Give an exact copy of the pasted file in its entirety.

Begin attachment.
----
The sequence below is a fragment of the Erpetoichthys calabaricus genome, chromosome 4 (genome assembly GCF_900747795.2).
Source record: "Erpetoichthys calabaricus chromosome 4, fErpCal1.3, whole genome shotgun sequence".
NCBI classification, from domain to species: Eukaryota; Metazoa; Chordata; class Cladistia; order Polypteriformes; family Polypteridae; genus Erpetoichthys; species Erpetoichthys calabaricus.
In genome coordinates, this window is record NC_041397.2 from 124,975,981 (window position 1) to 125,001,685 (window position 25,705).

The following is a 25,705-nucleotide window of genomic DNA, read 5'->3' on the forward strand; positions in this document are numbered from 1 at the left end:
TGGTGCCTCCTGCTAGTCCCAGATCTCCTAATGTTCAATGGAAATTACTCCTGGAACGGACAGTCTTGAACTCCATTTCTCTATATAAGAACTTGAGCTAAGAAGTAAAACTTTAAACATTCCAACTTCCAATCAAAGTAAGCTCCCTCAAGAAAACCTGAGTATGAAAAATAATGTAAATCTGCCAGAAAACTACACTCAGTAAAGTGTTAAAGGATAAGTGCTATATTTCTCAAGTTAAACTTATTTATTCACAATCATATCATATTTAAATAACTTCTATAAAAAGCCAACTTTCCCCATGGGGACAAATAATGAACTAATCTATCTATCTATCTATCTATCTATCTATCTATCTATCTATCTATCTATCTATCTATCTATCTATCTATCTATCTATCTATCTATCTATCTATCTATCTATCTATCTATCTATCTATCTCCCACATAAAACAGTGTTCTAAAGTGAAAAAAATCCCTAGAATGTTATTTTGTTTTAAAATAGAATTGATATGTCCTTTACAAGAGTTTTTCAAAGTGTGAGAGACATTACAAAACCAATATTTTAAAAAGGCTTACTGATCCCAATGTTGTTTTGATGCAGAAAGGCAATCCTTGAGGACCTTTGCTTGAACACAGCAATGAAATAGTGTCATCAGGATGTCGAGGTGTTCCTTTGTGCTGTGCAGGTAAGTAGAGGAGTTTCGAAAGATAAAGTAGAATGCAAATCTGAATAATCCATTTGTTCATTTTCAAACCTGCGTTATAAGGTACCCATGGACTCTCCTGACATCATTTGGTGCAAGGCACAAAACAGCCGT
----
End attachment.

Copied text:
The sequence below is a fragment of the Erpetoichthys calabaricus genome, chromosome 4 (genome assembly GCF_900747795.2).
Source record: "Erpetoichthys calabaricus chromosome 4, fErpCal1.3, whole genome shotgun sequence".
NCBI classification, from domain to species: Eukaryota; Metazoa; Chordata; class Cladistia; order Polypteriformes; family Polypteridae; genus Erpetoichthys; species Erpetoichthys calabaricus.
In genome coordinates, this window is record NC_041397.2 from 124,975,981 (window position 1) to 125,001,685 (window position 25,705).

The following is a 25,705-nucleotide window of genomic DNA, read 5'->3' on the forward strand; positions in this document are numbered from 1 at the left end:
TGGTGCCTCCTGCTAGTCCCAGATCTCCTAATGTTCAATGGAAATTACTCCTGGAACGGACAGTCTTGAACTCCATTTCTCTATATAAGAACTTGAGCTAAGAAGTAAAACTTTAAACATTCCAACTTCCAATCAAAGTAAGCTCCCTCAAGAAAACCTGAGTATGAAAAATAATGTAAATCTGCCAGAAAACTACACTCAGTAAAGTGTTAAAGGATAAGTGCTATATTTCTCAAGTTAAACTTATTTATTCACAATCATATCATATTTAAATAACTTCTATAAAAAGCCAACTTTCCCCATGGGGACAAATAATGAACTAATCTATCTATCTATCTATCTATCTATCTATCTATCTATCTATCTATCTATCTATCTATCTATCTATCTATCTATCTATCTATCTATCTATCTATCTATCTATCTATCTATCTATCTATCTCCCACATAAAACAGTGTTCTAAAGTGAAAAAAATCCCTAGAATGTTATTTTGTTTTAAAATAGAATTGATATGTCCTTTACAAGAGTTTTTCAAAGTGTGAGAGACATTACAAAACCAATATTTTAAAAAGGCTTACTGATCCCAATGTTGTTTTGATGCAGAAAGGCAATCCTTGAGGACCTTTGCTTGAACACAGCAATGAAATAGTGTCATCAGGATGTCGAGGTGTTCCTTTGTGCTGTGCAGGTAAGTAGAGGAGTTTCGAAAGATAAAGTAGAATGCAAATCTGAATAATCCATTTGTTCATTTTCAAACCTGCGTTATAAGGTACCCATGGACTCTCCTGACATCATTTGGTGCAAGGCACAAAACAGCCGT